Today I have been mulling over a quote from my friend Suzanne Ehst. A couple of days ago, she wisely wrote:
“I will vote this Tuesday, and I will watch election returns with passion and hope. I will cheer and boo the coverage like it’s a football game. But I must also acknowledge that if my candidate doesn’t win, my job is not to sit around and lament the fate of our country. My job is to find ways to enact the kind of country that made me vote for my candidate of choice in the first place. Voting in the U.S. is an amazing democratic practice, but sometimes I use that vote to do the work for me. I suppose the same must hold true if my candidate of choice does win. My hands, my words, and my dollar are the most important ways to enact my beliefs.”
This got me thinking (again) about exactly what kind of country (community, world) it is that I’m hoping will be reflected in my vote.
Going back to my Mennonite roots, I voted for the person I most trusted to look out for the “least of these.” I voted for the person I hope will do the most for the elderly, the sick, the poor, the least powerful, the least heard in our public sphere. I voted for the person I most trust to be a champion for the underdog.
I also voted for the person I feel is able to see complexity and nuance, the person I feel has the most integrity, the most heart, the most compassion. I do not agree with everything he has done, but I do believe he is truly trying to make this country a better place for all of us.
And honestly, I voted for the person I would most like to have a drink with, because I think he is smart and thoughtful and has a good sense of humor. And I value those things too.
If that is where I put my vote, then that is where I should also put my own energy, time, focus, and money – no matter who wins tonight (tomorrow? next week?).
I spent the day interspersing my work (luckily, today I worked at home) with watching inspirational speeches and trying (again) to articulate how I try to live out my own values on a daily basis, and in what ways. What is the world I dream of, what is the world we actually inhabit, and how can I contribute to closing that gap?
In the world I dream of, we all have what we need, including love.
In the world I dream of, we are all actually present. We are present to and honor ourselves – and we are present to and with each other. We take time to notice what is around us, right now, here in this moment. We acknowledge our own truths, and we acknowledge others’ truths.
In the world I dream of, we take care of each other. We listen to each other, we help each other out, we practice kindness and generosity, we act more out of love than out of fear. We forgive, we give each other grace and the benefit of a doubt.
In the world I dream of, we work together. That sounds lovely as an ideal, but it’s actually really hard. To successfully work together, we have to be generous, we have to trust each other, we have to be open to learning (and be okay with mistakes in order for that learning to occur). We have to be okay with being “wrong” sometimes, and be gracious those few times we are “right.” We have to understand that “right” and “wrong” are such illusive (and often unhelpful) terms in the first place. We have to be able to give generously – and then also be able to let go of our own contributions. We have to be open-hearted. We have to be okay with complexity and nuance.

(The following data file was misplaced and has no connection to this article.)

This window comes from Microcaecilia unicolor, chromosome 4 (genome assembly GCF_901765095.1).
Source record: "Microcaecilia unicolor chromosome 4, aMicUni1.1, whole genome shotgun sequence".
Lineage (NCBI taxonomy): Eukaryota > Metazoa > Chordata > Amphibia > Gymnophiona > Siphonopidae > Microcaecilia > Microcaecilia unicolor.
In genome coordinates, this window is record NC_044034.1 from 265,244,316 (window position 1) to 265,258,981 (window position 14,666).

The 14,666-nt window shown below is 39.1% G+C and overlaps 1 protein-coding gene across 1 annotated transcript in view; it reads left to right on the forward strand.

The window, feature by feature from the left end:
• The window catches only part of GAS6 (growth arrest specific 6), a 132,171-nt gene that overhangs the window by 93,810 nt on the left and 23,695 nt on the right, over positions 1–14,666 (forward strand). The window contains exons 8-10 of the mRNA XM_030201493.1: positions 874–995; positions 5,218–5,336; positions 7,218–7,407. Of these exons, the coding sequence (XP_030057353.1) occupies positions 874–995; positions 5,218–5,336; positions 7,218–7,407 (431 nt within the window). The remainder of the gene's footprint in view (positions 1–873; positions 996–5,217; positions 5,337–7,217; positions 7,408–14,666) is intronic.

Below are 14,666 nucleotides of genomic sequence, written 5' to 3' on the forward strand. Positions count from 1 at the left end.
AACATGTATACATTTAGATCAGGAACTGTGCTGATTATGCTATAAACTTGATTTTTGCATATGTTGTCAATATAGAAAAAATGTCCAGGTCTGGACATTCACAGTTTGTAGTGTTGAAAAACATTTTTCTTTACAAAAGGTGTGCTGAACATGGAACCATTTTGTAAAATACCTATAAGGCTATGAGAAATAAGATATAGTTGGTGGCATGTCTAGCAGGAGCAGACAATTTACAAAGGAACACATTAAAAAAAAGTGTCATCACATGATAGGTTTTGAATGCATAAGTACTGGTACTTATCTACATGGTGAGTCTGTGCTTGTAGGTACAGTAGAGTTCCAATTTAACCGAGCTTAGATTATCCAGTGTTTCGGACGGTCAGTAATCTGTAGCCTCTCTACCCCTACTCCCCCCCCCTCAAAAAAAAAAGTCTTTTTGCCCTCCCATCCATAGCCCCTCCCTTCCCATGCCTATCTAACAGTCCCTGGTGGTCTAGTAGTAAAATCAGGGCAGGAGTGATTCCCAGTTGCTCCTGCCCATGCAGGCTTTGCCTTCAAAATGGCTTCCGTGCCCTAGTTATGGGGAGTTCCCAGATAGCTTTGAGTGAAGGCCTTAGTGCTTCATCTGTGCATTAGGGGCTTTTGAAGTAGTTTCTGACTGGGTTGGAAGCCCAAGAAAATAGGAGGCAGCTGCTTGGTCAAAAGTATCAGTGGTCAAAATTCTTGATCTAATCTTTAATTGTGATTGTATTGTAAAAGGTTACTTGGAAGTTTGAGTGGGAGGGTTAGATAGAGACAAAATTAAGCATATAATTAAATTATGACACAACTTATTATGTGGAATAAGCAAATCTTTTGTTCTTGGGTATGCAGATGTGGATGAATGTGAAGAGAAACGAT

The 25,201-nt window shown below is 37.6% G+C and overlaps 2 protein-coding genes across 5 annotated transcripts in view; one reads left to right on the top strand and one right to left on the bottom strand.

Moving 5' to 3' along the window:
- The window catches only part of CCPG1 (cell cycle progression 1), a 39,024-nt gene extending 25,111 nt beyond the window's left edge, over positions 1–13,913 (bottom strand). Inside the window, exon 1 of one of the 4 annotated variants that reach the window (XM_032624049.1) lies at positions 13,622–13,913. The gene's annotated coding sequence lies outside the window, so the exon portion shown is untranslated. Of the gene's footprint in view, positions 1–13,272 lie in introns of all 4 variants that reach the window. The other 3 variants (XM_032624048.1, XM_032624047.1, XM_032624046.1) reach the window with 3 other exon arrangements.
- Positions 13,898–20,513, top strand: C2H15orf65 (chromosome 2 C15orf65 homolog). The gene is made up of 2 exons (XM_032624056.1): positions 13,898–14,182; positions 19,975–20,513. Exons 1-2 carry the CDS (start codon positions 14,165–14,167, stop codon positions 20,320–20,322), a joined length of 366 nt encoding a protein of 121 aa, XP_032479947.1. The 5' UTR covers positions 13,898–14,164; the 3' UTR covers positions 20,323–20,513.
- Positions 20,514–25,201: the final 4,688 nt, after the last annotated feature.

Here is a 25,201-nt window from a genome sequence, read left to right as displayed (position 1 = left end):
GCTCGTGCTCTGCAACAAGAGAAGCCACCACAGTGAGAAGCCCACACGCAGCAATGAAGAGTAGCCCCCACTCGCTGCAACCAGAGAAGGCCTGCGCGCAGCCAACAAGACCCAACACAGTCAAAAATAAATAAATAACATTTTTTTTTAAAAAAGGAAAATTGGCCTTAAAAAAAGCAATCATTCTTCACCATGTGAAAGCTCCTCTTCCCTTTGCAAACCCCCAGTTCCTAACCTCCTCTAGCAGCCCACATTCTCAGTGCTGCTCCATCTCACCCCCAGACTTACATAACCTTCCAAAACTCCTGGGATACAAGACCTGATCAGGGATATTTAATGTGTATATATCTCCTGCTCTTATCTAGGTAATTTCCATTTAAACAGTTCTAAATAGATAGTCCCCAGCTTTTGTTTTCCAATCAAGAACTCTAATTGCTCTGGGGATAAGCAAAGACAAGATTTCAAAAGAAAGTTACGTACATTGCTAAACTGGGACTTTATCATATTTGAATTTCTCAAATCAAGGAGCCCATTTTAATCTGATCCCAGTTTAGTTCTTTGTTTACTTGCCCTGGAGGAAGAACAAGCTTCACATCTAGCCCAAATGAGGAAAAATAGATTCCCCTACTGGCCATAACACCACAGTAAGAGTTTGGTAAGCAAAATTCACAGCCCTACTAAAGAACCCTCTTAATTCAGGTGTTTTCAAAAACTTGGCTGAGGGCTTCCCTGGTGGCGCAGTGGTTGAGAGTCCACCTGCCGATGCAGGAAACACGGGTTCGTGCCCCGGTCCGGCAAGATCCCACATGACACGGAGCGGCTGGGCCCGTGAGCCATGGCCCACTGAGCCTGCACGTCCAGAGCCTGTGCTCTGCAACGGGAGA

I have been brought to tears several times during this campaign season (and not for the same reason as this 4-year-old!). I have been very moved by some of the speeches and some of the heartfelt posts and articles online. These words represent the best of who I think we can be – not just as U.S. citizens, but as human beings; as citizens of the world. And the things that have moved me the most reflect ideals that I hold dear: community, compassion, belief in the human spirit, creativity, generosity, and even playfulness and humor. These are the characteristics that are cultivated in the world I hope for – and work for.
They are, quite frankly, the things I hope I’m teaching in my classes. Yes, I teach theatre, writing, and communications. I teach people to move, to speak, to create, to tell stories.
But more than that, I hope I am teaching people to collaborate, to be generous with themselves and with each other. I hope I am giving them tools to express their deepest and truest selves – through words, images, stories, and movement. I hope I am teaching them to listen, really listen. I hope I am teaching them to listen with compassion – as well as with a critical ear. And I hope I am teaching them to articulate their own truths, whatever those might be. I hope I am teaching them to follow their joy and then to hone their skills so they can make their own unique contributions to our beautiful world.
No matter what happens in this one election, in our one country within this big, big world, I will keep working to cultivate these ideals and values. I voted for the person who I think does that as well – but my vote represents only one small part of what I can do.
What are the ideals and values you will (continue to) cultivate, as we continue forward, no matter what the outcome of this one election, in this one country of our very large world? How will you be using your “hands, words and dollar” (as Suzanne says) – and I would add, your time, energy and skills – to enact your beliefs? What kind of world are we creating together?